By Christi Parsons and Michael A. Memoli, Tribune Washington Bureau
WASHINGTON — President Barack Obama said Wednesday that Republicans were “not necessarily coldhearted” in their policies but then devoted much of his speech at the University of Michigan to lampooning GOP opposition to his views on economic issues, including his proposal to raise the federal minimum wage.
As Congress gears up for a debate on his proposal to raise the minimum wage to $10.10 an hour, Obama said lawmakers would have to decide between sticking with him or sticking it to working Americans.
“They’ve got to make a clear choice — talk the talk about valuing hard work and families, or walk the walk and actually value hard-working families,” Obama said. “You’ve got a choice. You can give America the shaft, or you can give it a raise.”
The address in Ann Arbor featured Obama in a feisty mood, a day after he announced that 7.1 million people had signed up for health insurance under the Affordable Care Act, exceeding the administration’s target.
Obama said that if Republicans tried to sell their economic plans at the deli where he had just ordered a Reuben, “they’d have to call it the Stinkburger or the Meanwich.” And he said opponents to a minimum-wage increase complain it will primarily help young people, which he suggested was not much different than yelling, “Get off my lawn!”
The edgy message opened a new phase for Obama. With the rollout of his 2010 health law nearly complete, the president is now focusing on the congressional elections and on keeping the Senate in Democratic hands, a task his advisers think depends in part on his ability to draw a sharp contrast with the GOP’s economic proposals.
For starters, Obama is leading off with the fight to raise the $7.25 minimum wage, an idea that polls have shown is favored by a strong majority of Americans.
But even as Obama used the minimum wage to highlight a difference with Republicans, Democrats on Capitol Hill are preparing for the politics of the issue to grow more complicated.
Democrats concede that they are unlikely to get enough support from Republicans to overcome a 60-vote procedural hurdle to advance the measure. But there is also some concern that an effort by Sen. Susan Collins (R-ME), to support a smaller increase — perhaps to $9 an hour — could siphon off some Democratic support. Collins is the only Republican senator running for re-election this year in a state that Obama won in 2012.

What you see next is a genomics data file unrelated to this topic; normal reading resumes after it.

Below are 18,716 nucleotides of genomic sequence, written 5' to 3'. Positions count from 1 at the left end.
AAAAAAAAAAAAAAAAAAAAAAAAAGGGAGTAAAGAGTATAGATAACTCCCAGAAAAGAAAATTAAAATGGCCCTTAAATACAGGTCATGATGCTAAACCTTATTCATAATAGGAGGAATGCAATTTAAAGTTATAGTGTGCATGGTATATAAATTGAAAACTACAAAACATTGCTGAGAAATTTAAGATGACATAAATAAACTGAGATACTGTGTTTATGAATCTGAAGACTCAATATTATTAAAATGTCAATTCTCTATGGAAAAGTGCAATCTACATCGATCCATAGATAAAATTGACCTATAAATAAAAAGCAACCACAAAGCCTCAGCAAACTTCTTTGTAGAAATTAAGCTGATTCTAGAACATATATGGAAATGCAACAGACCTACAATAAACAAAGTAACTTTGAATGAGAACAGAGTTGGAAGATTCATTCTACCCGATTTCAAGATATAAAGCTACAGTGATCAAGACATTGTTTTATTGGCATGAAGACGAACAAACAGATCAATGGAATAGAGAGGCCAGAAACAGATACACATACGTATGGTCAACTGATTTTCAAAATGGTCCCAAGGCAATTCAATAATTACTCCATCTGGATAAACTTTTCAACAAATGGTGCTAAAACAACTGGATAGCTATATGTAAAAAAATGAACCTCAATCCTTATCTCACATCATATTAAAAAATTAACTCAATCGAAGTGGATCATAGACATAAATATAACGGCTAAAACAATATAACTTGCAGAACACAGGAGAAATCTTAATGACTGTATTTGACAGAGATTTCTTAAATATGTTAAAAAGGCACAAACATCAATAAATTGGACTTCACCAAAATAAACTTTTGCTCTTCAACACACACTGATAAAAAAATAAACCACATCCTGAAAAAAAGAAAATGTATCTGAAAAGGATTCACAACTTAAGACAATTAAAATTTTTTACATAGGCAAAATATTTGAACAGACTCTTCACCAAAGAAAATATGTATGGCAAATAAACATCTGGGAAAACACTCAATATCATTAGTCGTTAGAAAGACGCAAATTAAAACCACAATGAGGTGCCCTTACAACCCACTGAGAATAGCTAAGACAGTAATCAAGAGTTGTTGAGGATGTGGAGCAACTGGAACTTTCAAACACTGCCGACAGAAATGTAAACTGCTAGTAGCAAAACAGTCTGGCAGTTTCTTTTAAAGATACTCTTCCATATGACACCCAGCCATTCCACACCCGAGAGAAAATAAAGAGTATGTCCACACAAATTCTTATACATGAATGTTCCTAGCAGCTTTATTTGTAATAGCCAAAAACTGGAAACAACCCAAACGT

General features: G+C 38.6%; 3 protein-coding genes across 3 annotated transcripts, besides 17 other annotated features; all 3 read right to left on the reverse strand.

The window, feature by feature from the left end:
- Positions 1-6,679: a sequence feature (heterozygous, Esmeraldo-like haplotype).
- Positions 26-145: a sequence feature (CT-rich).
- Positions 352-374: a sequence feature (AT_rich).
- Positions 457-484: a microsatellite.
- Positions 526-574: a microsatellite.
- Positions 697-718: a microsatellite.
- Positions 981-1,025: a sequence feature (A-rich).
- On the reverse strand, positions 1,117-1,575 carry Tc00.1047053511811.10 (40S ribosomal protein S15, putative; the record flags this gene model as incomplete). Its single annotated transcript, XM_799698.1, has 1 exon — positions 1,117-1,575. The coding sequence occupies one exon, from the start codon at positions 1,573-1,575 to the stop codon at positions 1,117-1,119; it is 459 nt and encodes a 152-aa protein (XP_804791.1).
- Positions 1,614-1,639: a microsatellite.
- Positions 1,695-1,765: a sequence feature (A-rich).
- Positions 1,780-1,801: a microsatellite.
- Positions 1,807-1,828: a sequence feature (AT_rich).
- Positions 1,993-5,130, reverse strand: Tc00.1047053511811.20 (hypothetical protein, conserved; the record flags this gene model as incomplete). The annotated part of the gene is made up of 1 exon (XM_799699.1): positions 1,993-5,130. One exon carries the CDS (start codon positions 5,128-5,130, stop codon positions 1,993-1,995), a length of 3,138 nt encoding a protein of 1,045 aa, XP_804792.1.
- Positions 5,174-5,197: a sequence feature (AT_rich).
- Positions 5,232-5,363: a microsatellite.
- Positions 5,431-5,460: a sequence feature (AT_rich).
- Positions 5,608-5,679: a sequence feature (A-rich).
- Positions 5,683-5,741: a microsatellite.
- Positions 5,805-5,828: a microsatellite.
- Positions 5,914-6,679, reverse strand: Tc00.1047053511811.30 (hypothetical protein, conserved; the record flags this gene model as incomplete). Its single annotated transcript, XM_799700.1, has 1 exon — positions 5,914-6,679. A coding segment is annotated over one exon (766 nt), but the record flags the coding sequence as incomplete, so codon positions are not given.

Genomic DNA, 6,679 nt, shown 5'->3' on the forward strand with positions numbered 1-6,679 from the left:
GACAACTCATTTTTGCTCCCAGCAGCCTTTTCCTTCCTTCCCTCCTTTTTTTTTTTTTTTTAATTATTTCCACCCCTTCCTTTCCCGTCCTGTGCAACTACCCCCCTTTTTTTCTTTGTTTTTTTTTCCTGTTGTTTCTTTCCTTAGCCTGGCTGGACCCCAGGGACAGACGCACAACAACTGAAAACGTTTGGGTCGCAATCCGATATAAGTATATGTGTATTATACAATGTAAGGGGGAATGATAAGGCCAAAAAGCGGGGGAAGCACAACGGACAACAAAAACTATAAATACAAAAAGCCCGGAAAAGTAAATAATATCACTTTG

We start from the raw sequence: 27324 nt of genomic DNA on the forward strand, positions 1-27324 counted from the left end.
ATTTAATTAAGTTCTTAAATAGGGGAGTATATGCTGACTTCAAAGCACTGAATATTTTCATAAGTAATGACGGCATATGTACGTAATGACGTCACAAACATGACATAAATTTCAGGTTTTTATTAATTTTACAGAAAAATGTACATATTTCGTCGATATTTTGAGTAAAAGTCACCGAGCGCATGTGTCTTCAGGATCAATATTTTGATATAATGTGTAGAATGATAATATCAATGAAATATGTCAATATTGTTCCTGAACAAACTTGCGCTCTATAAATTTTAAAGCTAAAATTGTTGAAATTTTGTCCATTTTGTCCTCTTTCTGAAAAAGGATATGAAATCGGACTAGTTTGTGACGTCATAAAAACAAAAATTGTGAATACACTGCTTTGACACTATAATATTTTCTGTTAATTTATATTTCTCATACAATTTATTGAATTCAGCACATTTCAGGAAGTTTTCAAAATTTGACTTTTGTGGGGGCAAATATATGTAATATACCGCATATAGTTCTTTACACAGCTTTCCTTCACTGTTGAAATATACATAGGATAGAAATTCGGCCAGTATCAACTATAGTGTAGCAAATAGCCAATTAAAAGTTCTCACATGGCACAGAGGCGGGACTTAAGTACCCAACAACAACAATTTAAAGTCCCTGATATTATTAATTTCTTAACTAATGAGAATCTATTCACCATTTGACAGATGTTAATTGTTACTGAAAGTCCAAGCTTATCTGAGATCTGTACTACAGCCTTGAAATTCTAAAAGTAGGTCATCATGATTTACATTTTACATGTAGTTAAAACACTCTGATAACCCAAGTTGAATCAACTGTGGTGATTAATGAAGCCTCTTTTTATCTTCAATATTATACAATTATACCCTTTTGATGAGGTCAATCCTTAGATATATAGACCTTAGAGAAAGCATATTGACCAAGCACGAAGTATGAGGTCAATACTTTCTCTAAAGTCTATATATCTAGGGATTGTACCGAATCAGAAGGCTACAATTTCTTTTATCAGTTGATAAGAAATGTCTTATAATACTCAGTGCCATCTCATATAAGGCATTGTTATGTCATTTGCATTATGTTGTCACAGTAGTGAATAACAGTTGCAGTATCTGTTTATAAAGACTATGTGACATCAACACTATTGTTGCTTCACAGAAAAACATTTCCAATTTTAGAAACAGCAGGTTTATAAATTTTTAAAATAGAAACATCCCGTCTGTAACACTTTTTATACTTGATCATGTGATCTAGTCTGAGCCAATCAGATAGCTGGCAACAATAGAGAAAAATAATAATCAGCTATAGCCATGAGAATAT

A Collins aide said the senator has had discussions over the last three weeks with a number of Democrats about packaging a wage increase with other economic measures, including tax credits for small businesses.
Senate Democratic leaders say they are committed to passing the president’s $10.10 proposal. Sen. Charles E. Schumer of New York, the number three Democrat in the Senate, argued Wednesday that other Republicans had made it clear they would not support a minimum-wage measure no matter what the increase might be.
“We’re sticking with $10.10,” Schumer said. “We’re not negotiating against ourselves.”
But Sen. Richard J. Durbin of Illinois, the number two Democrat, raised the possibility of a compromise, although he also predicted that Democrats would “hold our votes” to open debate on an increase to the $10.10 level.
“Let me be honest about this,” he said. “If we reach a level where we don’t have the votes to pass it, then we have to be open for conversation about what it might look like in the future.”
It took months of work to advance an extension of unemployment insurance benefits, a measure that could finally pass the Senate on Thursday. The plan attracted enough Republican votes to end a filibuster Wednesday.
“How many times did we come at that before we finally reached a bipartisan agreement?” Durbin said.
In the Republican-controlled House, an aide to Speaker John A. Boehner (R-OH), took issue with a minimum-wage increase, noting reports from economists who say that the president’s proposal would lead to job losses.
“The president’s plan would increase costs for consumers and eliminate jobs for those who need them the most,” Boehner spokesman Brendan Buck said. “The House is going to continue focusing on our plan to protect workers’ hours and create jobs, not the president’s plan to destroy them.”
In Michigan, where the retirement of Sen. Carl Levin has fueled GOP hopes of picking up a Democratic seat, Obama delivered a sharp-edged critique that fused Republican policy with Republican personality.
The new House Republican budget plan is a replay of the party’s 2012 campaign themes, the president said, “like that movie ‘Groundhog Day,’ except it’s not funny.”
Photo: pbarcas via Flickr